Now, he’s getting the best reviews of his career in “Captain Fantastic,” as a father raising six children off the grid who realizes that holding on too tightly to principles doesn’t always work.

Mortensen got his first mention — his name is misspelled in the credits! — in Variety on April 6, 1984, in a review of the CBS miniseries “George Washington.”

You arrived at acting later than most, as an adult.

I was 22, 23, 24, living in New York, taking acting classes. It was just something I wanted to try. “George Washington” was one of the first things I auditioned for. I only had a couple of lines. I was a French officer. I had to be on a horse the next morning to shoot my scenes.

How did that feel, landing a role in a big network show?

I think at the time I liked the idea. I figured I’d do it until I was 30 and then get a grown-up job. Read More



Oscar Dark Horse Viggo Mortensen on Why He Embraces Fringe Characters

A version of this story on Viggo Mortensenfirst appeared in the “Dark Horses We Love” feature in The Oscar Race Begins issue of TheWrap’s Magazine.

“I realize that if you look at my résumé, you might think, ‘Oh, he’s really out there in left field,’” said Viggo Mortensen with a laugh. “But I don’t think in those terms.”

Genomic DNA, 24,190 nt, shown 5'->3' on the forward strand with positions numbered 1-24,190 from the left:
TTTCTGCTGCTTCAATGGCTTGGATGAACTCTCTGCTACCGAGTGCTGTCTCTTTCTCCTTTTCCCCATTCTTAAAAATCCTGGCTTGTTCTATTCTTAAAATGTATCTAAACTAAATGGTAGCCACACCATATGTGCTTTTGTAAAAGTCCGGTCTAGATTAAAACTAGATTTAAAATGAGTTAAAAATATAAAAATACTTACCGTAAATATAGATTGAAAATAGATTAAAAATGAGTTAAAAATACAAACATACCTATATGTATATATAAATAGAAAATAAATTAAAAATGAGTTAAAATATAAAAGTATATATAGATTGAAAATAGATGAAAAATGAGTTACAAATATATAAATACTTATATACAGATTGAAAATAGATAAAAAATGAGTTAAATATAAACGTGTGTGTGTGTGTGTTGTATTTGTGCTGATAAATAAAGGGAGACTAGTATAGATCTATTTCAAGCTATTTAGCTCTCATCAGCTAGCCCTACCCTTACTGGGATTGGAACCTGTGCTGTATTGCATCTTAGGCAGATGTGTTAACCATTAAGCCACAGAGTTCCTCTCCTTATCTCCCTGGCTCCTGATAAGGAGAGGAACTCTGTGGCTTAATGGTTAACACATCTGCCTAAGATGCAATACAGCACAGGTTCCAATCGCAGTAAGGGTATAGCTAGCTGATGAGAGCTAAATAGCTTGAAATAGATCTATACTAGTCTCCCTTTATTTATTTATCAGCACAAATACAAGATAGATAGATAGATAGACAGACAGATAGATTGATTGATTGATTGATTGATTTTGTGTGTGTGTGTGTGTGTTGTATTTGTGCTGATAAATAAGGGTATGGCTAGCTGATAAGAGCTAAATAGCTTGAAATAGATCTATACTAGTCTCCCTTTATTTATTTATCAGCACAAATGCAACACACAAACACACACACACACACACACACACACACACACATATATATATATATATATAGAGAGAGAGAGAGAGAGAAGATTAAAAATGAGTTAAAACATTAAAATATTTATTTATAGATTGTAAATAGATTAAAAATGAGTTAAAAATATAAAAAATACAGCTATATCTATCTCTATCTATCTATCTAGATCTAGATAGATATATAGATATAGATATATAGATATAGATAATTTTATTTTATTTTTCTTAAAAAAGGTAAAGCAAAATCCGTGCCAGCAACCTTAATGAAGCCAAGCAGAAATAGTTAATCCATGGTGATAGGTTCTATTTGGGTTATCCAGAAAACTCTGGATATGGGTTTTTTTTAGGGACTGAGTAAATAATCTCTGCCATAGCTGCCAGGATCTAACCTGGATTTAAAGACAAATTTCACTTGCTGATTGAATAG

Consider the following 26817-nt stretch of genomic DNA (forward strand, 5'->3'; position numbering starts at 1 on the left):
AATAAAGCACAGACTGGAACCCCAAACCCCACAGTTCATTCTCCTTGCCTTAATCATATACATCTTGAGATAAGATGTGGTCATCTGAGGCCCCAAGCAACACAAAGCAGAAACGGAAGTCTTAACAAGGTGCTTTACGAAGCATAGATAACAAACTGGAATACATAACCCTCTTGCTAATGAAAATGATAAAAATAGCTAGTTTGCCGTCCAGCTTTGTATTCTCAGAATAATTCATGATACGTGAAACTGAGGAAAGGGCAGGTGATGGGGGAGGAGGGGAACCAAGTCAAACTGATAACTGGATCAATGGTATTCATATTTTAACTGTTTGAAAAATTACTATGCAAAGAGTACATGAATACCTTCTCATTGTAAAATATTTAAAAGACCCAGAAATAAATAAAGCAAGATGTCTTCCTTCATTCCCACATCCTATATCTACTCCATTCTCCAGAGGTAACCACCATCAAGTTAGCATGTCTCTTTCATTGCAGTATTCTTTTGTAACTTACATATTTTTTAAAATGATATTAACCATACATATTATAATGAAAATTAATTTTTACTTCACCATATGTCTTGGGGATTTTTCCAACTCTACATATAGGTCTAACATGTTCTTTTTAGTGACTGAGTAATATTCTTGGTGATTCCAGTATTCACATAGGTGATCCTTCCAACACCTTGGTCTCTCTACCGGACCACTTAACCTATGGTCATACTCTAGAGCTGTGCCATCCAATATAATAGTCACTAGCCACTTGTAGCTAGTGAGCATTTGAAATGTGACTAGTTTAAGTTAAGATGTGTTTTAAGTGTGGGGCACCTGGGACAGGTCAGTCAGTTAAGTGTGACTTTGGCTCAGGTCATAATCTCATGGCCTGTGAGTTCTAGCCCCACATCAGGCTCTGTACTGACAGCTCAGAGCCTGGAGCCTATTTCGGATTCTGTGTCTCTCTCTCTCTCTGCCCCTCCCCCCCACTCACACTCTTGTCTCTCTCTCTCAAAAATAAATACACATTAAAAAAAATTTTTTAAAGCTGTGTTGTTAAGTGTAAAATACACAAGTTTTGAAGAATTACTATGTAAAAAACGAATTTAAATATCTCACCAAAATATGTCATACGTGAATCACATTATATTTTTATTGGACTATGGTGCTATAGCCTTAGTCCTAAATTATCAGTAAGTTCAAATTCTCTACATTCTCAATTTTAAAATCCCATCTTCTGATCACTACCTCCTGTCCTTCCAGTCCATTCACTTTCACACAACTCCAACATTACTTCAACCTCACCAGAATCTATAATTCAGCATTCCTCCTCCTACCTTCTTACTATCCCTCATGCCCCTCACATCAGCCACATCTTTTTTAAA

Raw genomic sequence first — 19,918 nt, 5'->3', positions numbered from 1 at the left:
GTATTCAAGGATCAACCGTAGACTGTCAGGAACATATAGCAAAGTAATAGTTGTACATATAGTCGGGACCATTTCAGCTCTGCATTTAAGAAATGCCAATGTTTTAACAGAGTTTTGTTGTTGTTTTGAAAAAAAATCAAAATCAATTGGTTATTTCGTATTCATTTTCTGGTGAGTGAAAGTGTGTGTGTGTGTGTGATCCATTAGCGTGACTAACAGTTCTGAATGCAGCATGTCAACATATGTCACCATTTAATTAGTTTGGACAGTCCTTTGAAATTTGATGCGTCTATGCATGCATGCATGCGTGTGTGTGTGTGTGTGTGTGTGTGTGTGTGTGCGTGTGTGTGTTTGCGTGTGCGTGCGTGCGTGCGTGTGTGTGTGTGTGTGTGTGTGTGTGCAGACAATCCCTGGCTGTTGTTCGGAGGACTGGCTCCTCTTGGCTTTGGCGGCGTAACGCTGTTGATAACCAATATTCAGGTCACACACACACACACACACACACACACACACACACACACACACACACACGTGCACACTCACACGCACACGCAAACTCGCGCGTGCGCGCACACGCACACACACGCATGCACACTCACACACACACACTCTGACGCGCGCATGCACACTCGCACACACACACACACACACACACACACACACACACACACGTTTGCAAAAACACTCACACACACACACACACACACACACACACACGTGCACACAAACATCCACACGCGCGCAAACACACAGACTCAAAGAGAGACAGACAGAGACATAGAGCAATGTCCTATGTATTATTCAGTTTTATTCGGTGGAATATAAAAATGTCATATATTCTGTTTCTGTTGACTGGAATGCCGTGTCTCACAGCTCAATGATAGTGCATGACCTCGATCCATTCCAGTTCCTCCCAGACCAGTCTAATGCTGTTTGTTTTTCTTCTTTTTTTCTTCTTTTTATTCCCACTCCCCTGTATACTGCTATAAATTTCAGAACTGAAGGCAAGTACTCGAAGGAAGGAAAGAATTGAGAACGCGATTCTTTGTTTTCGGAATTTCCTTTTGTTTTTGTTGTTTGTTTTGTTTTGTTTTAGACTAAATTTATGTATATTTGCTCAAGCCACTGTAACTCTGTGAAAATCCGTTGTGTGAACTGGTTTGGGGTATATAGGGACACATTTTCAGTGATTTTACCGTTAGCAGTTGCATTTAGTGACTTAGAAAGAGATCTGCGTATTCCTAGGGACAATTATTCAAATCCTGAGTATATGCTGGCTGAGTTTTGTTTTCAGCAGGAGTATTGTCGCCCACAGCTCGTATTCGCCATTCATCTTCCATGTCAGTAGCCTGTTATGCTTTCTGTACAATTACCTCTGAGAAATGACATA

Instead, the 58-year-old, Danish-born actor in recent years has made “Everybody Has a Plan,” a Spanish-language film in which he plays twin brothers; “Jauja,” an arty, surreal travelogue in which he speaks in Danish and Spanish; and “Far From Men,” an Algerian drama in which all his dialogue is in French and Arabic — a far cry indeed from his days as Aragorn in the “Lord of the Rings” movies, though he did spout a little Elvish in those.

“I believe you should pick things you want to see,” he added, “and things that scare you a little bit.”

And this year, for those who like to hear Mortensen speak English, there’s “Captain Fantastic,” Matt Ross’ funny and occasionally wrenching story of a man raising his children off the grid, where hunting and martial arts alternate with reading Nabokov and celebrating Noam Chomsky’s birthday instead of Christmas.

“There are so many human things in him,” said Mortensen of the character. “He’s training the kids to be strong mentally and intellectually and physically, and he’s so certain that everything he’s doing is right. But that makes him inflexible, a benevolent dictator in a way, and when it all comes crashing down the audience and his kids realize it before he does.” Read More